By Maureen Gilmer, IU Health senior journalist, firstname.lastname@example.org
Zedekyah Feeny is dragging his IV pole down the halls of 8 West while holding his large (and very loud) toy dinosaur. His dad, Trent, is close by, while his mom, Malinda, leads the way with a bag of chocolate in hand.
In the background, a song can be heard playing on Malinda Feeny’s phone.
“I’m Zedekyah, I am brave and strong. A heart warrior all day long. I’m the love and light the world needs to see. Zedekyah, yeah, that’s me.”
Zedekyah (“Ky” for short) is a 6-year-old heart patient, chocoholic and dinosaur fiend. The soon-to-be first-grader is on one of his twice-daily candy deliveries. A modern-day candy man of sorts.
“Hugs and Kisses from Ky” is his and his family’s way of thanking the doctors, nurses, therapists, aides and others at Riley Hospital for Children who have taken care of him these many weeks.
“We started ‘Hugs and Kisses from Ky’ when we got here in June,” said Malinda, who can pull all of the dates of her son’s surgeries and hospitalizations right out of her head. Each date is committed to memory. Each one is a reminder that her son has faced down death and lived to fight another day.
HEART DEFECT AT BIRTH
Ky returned to Riley in late June after having open-heart surgery for a leaky valve June 10. The surgery, his third open-heart surgery at Riley since he was born, was to address a condition called truncus arteriosus, a defect in which a person has one large artery instead of two separate ones to carry blood to the lungs and body.
He has been under the care of Riley cardiothoracic surgeon Dr. Mark Turrentine since shortly after he was born in Fort Wayne, seven weeks premature.
A Riley cardiologist who evaluated the 3-pound preemie at birth prepared his parents for a rocky road ahead.
“He told us we had an hour to hold our son before he was transported down to Riley,” Malinda said. At the time, Trent called Ky his “keychain baby” because the little guy fit in the palm of his hand.
The Warsaw, Indiana, couple would spend the next four months at Riley with their son. Ky had his first open-heart surgery to close the ventricular defect and reconstruct a heart valve Dec. 1, 2014, two months after he was born.
“He was a tiny guy. He struggled,” Malinda said. “As a first-time mom, I went through crazy turmoil.”
But Dr. Turrentine worked his magic.
“That man is a blessing,” she said.
A MOTHER’S TEARS
Ky pulled through like a champ. It would be four years before he would need another surgery, but two more have followed. At one point, Ky even went to his mother and told her was ready to go “home.” When she said, “Bubba, we are home,” he said, “No, Mommy, home,” and he pointed to the sky.
That just about broke her.
“I couldn’t break down in front of him, but I went to my closet and cried.”
The setbacks have been tough, but the victories have been sweet. Through it all, a promise has been kept.
“My promise to him was that if he continued to fight for Mommy, Mommy is always going to fight for him,” she said. “He is my hero, and I tell him that every single night. He’s my strong warrior.”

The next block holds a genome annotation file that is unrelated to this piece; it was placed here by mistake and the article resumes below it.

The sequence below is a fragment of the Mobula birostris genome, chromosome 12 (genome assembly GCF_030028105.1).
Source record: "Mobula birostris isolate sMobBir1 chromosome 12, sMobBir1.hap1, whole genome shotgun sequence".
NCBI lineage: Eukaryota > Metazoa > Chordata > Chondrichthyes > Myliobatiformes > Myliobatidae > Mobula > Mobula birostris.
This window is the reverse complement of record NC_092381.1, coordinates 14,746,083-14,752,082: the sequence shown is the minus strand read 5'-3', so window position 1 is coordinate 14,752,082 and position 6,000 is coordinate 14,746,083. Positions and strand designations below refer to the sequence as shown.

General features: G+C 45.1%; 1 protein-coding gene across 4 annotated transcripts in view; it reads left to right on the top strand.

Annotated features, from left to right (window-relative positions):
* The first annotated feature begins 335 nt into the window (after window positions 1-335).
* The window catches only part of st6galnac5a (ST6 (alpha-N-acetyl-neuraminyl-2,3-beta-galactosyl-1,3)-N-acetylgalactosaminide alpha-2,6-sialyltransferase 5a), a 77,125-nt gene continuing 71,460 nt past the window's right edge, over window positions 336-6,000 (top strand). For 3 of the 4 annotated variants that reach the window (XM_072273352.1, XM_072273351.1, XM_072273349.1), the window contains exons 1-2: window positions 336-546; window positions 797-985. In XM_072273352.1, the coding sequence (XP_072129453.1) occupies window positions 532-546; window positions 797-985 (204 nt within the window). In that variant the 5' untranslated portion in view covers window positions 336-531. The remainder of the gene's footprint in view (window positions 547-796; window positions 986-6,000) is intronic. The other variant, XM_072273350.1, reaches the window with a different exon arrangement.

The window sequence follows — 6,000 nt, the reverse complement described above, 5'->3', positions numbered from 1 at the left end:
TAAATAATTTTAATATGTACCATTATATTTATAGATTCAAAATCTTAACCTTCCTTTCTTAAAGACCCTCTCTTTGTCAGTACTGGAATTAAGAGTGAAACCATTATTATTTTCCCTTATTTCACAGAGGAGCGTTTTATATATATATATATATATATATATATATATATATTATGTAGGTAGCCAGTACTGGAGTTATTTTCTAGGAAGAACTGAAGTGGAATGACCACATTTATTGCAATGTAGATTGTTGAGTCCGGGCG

When Ky and his parents arrived back at Riley six weeks ago, he was weak and fading fast. His cardiologist, Dr. Ryan Alexy, and Dr. Turrentine determined he was suffering from endocarditis, an inflammation of the heart’s inner lining caused by an infection.
Back to the operating room the heart team went.
“We had people around the world praying for Ky,” his mom said. “I didn’t know if I was going to be able to bring him home.”
One bright spot during this time was the connection a friend made with Songs of Love Foundation, a national nonprofit that creates free, personalized songs for kids facing physical or emotional challenges. Out of that came Ky’s song, the one his mom plays on her phone as she hands out candy to team members.
The song will be available on iTunes and other music platforms in several weeks.
“This is what makes my heart happy,” Malinda said, as she invited doctors on rounds and nurses at their stations to grab a piece of chocolate. “We stocked up on candy when he was on the third floor (in the Heart Center), and he filled his Jurassic Park remote-control truck and drove it through the hall to pass out Hugs and Kisses.”
Sara Murff, manager of clinical operations on 8W, said it is good to see patients out and about when they start to feel better.
“I know it brings a smile to all of the nurses when he and his parents are walking around the unit and handing out candy,” she said.
RN Lindsey Babb agrees. “It’s nice to know other people are appreciating our hard work,” she said. “They’re a sweet family, and they take good care of him.”
“I WANT TO GO HOME”
Ky is feeling better, and he and his parents are ready to go home. Lucky for them, today is the big day. They are headed home to Warsaw, where Ky will be reunited with his younger brother and sister, cousins, grandparents, friends and dog.
When the conversation turns to going home, Ky can’t contain himself. “I want to go home,” he yells, loud enough for everyone on the floor to hear.
His parents know this likely won’t be their last trip to Riley. Dr. Turrentine has told them he wants to see how many miles they can get out of the recent repairs before considering more surgery.
“We hope we can get through another four or five years and get him bigger,” mom and dad say. “We also know it could be a lot sooner.”
Everybody has their own battles, Malinda said, and no one is promised tomorrow. But she and Trent will continue to fight for their child.
“Just like the song says, he is the love and the light that the world needs to see.”